Federal Judge Rules Vaughn Walker Needn’t Have Recused
Chief Judge James Ware of the Federal Court of the Northern California District ruled today that the bigots’ argument that Vaughn Walker should have recused himself because he could possibly benefit, by marrying his long-time companion, from his own ruling that Proposition 8 is unconstitutional.
Yesterday was a low point in the federal justice system: it was offensive and heinous that a petitioner could come in to federal court to argue that a judge’s sexual orientation, and relationship status, deprives that judge of the ability to rule impartially. Happily, Judge Ware did not take long to discard this odious argument, made by bigots as a last gasp against the arc of justice.
Sponsors of the voter-approved 2008 ban offered no evidence that then-Chief U.S. District Judge Vaughn Walker had planned to marry his partner and can’t rely on mere speculation to show that he had a conflict of interest, said James Ware, who succeeded Walker as chief judge and inherited the case.
The fact that a judge is in a relationship doesn’t necessarily mean he is “so interested in marrying the person that he would be unable to exhibit the impartiality which, it is presumed, all federal judges maintain,” Ware said.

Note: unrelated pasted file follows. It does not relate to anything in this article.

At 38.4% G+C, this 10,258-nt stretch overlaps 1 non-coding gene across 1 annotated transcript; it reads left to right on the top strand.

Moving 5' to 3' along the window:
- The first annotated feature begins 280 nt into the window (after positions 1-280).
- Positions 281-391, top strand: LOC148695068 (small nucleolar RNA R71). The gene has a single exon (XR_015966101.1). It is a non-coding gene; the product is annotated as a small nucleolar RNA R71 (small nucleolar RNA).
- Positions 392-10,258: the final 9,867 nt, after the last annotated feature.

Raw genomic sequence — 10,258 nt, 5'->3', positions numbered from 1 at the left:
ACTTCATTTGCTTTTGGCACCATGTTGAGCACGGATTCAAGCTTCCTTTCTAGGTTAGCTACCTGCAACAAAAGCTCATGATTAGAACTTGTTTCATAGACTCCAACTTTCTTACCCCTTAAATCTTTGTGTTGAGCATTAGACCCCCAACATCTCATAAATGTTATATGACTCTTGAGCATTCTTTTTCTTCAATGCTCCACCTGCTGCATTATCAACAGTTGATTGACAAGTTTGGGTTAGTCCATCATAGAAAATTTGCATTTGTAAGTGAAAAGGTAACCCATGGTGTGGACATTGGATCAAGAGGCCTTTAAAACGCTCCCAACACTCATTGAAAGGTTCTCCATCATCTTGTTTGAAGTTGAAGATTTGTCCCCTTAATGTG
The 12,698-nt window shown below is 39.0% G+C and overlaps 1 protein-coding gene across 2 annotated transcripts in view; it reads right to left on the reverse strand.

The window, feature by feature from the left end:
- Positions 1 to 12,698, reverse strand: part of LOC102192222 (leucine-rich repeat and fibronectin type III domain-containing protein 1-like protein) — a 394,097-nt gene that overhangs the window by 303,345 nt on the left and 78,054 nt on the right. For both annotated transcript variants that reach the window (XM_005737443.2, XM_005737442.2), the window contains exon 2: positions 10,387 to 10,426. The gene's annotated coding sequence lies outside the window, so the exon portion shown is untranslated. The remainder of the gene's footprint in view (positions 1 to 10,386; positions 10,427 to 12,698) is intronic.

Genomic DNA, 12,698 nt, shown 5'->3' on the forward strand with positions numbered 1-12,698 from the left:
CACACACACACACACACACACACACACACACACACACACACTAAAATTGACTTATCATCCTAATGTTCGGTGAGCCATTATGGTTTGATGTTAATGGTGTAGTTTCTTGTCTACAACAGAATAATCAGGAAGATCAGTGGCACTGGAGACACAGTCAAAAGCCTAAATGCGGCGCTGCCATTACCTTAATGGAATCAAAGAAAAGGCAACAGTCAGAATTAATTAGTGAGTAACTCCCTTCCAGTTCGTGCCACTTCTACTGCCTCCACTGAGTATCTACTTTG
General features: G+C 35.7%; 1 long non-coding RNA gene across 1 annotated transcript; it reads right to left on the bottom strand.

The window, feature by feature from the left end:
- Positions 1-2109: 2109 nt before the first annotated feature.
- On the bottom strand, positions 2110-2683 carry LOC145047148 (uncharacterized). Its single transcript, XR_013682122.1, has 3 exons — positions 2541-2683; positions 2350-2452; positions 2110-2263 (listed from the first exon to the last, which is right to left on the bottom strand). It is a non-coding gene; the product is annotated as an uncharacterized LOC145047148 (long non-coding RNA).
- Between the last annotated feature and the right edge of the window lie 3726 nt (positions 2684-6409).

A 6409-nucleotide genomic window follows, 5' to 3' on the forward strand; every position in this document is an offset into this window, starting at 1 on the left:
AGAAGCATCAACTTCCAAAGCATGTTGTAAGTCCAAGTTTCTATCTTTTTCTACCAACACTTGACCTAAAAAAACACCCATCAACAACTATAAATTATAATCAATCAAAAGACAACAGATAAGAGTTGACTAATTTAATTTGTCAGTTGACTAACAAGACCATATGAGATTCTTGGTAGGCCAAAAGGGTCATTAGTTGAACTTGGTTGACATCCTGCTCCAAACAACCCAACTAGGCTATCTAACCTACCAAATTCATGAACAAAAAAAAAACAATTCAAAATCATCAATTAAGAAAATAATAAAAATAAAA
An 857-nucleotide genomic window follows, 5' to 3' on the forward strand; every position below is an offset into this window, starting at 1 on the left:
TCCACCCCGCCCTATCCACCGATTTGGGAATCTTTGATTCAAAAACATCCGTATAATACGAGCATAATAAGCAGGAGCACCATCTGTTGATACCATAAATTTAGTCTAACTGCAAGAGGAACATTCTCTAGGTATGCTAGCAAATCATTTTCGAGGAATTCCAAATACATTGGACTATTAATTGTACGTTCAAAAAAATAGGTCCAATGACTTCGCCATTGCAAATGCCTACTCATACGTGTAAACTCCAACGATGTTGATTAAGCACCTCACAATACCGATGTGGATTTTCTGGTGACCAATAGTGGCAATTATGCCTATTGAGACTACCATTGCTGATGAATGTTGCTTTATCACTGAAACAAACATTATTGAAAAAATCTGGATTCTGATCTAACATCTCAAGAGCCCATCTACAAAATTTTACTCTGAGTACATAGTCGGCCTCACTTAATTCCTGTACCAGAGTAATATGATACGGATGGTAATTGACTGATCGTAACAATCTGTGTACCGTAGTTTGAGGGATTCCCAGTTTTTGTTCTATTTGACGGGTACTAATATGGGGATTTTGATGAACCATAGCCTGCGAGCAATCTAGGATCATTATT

A gay judge is entitled to rule in a gay-rights case, even if his ruling could provide him “some speculative future benefit,” Ware said.
The contrary argument by Walker’s opponents, he said, would require “recusal of minority judges in most, if not all, civil rights cases.”
Further, Ware wrote about Walker and the absurd arguments made against him and his personal life by the ProtectMarriage bigots:
“The sole fact that a federal judge shares the same circumstances or personal characteristics with other members of the general public, and that the judge could be affected by the outcome of a proceeding in the same way that other members of the general public would be affected, is not a basis for either recusal or disqualification,” wrote Ware in his ruling, issued a day after he heard oral arguments in the matter.
Let’s hope this is the very last of this kind of argument we ever see in federal court at any level.